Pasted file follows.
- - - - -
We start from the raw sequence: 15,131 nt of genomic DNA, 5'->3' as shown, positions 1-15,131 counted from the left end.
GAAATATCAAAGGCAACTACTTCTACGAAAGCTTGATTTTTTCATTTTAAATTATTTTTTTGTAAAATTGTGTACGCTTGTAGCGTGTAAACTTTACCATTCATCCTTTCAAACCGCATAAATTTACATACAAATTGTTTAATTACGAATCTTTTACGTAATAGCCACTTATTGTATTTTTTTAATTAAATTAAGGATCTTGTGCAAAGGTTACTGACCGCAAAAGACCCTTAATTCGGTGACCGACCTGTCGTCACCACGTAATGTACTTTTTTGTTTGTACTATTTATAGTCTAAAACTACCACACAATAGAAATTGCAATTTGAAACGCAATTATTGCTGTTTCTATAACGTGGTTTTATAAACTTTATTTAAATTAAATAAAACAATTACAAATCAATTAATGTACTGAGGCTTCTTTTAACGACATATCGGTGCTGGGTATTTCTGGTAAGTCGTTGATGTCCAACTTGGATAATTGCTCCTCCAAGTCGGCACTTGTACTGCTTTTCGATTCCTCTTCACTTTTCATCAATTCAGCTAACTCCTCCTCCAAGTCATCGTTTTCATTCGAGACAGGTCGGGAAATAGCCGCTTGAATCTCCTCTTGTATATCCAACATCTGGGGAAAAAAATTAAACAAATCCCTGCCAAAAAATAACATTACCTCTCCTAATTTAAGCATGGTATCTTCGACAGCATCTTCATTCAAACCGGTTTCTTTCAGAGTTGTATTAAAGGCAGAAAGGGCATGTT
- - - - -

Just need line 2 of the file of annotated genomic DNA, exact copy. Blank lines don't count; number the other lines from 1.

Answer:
GAAATATCAAAGGCAACTACTTCTACGAAAGCTTGATTTTTTCATTTTAAATTATTTTTTTGTAAAATTGTGTACGCTTGTAGCGTGTAAACTTTACCATTCATCCTTTCAAACCGCATAAATTTACATACAAATTGTTTAATTACGAATCTTTTACGTAATAGCCACTTATTGTATTTTTTTAATTAAATTAAGGATCTTGTGCAAAGGTTACTGACCGCAAAAGACCCTTAATTCGGTGACCGACCTGTCGTCACCACGTAATGTACTTTTTTGTTTGTACTATTTATAGTCTAAAACTACCACACAATAGAAATTGCAATTTGAAACGCAATTATTGCTGTTTCTATAACGTGGTTTTATAAACTTTATTTAAATTAAATAAAACAATTACAAATCAATTAATGTACTGAGGCTTCTTTTAACGACATATCGGTGCTGGGTATTTCTGGTAAGTCGTTGATGTCCAACTTGGATAATTGCTCCTCCAAGTCGGCACTTGTACTGCTTTTCGATTCCTCTTCACTTTTCATCAATTCAGCTAACTCCTCCTCCAAGTCATCGTTTTCATTCGAGACAGGTCGGGAAATAGCCGCTTGAATCTCCTCTTGTATATCCAACATCTGGGGAAAAAAATTAAACAAATCCCTGCCAAAAAATAACATTACCTCTCCTAATTTAAGCATGGTATCTTCGACAGCATCTTCATTCAAACCGGTTTCTTTCAGAGTTGTATTAAAGGCAGAAAGGGCATGTT